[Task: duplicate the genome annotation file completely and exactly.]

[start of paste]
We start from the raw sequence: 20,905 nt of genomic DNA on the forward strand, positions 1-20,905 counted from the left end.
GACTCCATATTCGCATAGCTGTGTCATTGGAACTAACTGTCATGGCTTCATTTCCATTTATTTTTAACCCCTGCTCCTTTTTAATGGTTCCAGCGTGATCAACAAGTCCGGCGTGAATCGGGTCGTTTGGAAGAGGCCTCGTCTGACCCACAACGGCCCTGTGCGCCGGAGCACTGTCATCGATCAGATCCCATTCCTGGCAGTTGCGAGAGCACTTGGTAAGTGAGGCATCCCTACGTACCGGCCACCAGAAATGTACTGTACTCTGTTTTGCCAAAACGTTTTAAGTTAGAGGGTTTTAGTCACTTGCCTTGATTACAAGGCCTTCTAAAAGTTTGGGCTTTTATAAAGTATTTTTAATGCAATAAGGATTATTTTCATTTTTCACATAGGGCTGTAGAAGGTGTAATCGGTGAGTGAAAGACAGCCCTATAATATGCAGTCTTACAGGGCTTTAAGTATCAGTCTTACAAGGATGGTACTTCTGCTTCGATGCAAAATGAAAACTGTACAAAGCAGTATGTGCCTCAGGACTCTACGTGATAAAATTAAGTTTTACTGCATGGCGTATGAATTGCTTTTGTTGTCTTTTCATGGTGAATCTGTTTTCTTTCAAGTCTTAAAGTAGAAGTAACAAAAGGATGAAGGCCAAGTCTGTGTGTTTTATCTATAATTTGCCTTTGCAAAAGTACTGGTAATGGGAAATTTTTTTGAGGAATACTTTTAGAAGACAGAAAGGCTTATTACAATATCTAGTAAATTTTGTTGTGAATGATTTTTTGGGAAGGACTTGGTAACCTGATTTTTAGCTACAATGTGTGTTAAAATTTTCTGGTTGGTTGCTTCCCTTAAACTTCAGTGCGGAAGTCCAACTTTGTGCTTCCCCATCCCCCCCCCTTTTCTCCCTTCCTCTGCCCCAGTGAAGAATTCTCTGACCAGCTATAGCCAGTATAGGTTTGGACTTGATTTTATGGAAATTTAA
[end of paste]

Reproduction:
We start from the raw sequence: 20,905 nt of genomic DNA on the forward strand, positions 1-20,905 counted from the left end.
GACTCCATATTCGCATAGCTGTGTCATTGGAACTAACTGTCATGGCTTCATTTCCATTTATTTTTAACCCCTGCTCCTTTTTAATGGTTCCAGCGTGATCAACAAGTCCGGCGTGAATCGGGTCGTTTGGAAGAGGCCTCGTCTGACCCACAACGGCCCTGTGCGCCGGAGCACTGTCATCGATCAGATCCCATTCCTGGCAGTTGCGAGAGCACTTGGTAAGTGAGGCATCCCTACGTACCGGCCACCAGAAATGTACTGTACTCTGTTTTGCCAAAACGTTTTAAGTTAGAGGGTTTTAGTCACTTGCCTTGATTACAAGGCCTTCTAAAAGTTTGGGCTTTTATAAAGTATTTTTAATGCAATAAGGATTATTTTCATTTTTCACATAGGGCTGTAGAAGGTGTAATCGGTGAGTGAAAGACAGCCCTATAATATGCAGTCTTACAGGGCTTTAAGTATCAGTCTTACAAGGATGGTACTTCTGCTTCGATGCAAAATGAAAACTGTACAAAGCAGTATGTGCCTCAGGACTCTACGTGATAAAATTAAGTTTTACTGCATGGCGTATGAATTGCTTTTGTTGTCTTTTCATGGTGAATCTGTTTTCTTTCAAGTCTTAAAGTAGAAGTAACAAAAGGATGAAGGCCAAGTCTGTGTGTTTTATCTATAATTTGCCTTTGCAAAAGTACTGGTAATGGGAAATTTTTTTGAGGAATACTTTTAGAAGACAGAAAGGCTTATTACAATATCTAGTAAATTTTGTTGTGAATGATTTTTTGGGAAGGACTTGGTAACCTGATTTTTAGCTACAATGTGTGTTAAAATTTTCTGGTTGGTTGCTTCCCTTAAACTTCAGTGCGGAAGTCCAACTTTGTGCTTCCCCATCCCCCCCCCTTTTCTCCCTTCCTCTGCCCCAGTGAAGAATTCTCTGACCAGCTATAGCCAGTATAGGTTTGGACTTGATTTTATGGAAATTTAA